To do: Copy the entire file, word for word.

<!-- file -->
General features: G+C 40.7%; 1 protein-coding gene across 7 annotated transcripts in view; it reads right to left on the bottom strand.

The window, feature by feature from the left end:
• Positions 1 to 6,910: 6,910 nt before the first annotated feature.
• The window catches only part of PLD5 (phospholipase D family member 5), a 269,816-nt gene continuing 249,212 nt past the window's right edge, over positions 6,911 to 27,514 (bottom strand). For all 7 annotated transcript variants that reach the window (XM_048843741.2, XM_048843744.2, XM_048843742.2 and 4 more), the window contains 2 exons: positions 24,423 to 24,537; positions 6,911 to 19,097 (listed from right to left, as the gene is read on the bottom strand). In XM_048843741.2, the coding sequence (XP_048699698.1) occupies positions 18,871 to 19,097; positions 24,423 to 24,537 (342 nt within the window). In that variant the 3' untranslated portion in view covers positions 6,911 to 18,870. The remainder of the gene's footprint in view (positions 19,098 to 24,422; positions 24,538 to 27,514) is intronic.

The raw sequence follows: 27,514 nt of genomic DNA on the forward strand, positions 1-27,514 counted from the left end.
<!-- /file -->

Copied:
General features: G+C 40.7%; 1 protein-coding gene across 7 annotated transcripts in view; it reads right to left on the bottom strand.

The window, feature by feature from the left end:
• Positions 1 to 6,910: 6,910 nt before the first annotated feature.
• The window catches only part of PLD5 (phospholipase D family member 5), a 269,816-nt gene continuing 249,212 nt past the window's right edge, over positions 6,911 to 27,514 (bottom strand). For all 7 annotated transcript variants that reach the window (XM_048843741.2, XM_048843744.2, XM_048843742.2 and 4 more), the window contains 2 exons: positions 24,423 to 24,537; positions 6,911 to 19,097 (listed from right to left, as the gene is read on the bottom strand). In XM_048843741.2, the coding sequence (XP_048699698.1) occupies positions 18,871 to 19,097; positions 24,423 to 24,537 (342 nt within the window). In that variant the 3' untranslated portion in view covers positions 6,911 to 18,870. The remainder of the gene's footprint in view (positions 19,098 to 24,422; positions 24,538 to 27,514) is intronic.

The raw sequence follows: 27,514 nt of genomic DNA on the forward strand, positions 1-27,514 counted from the left end.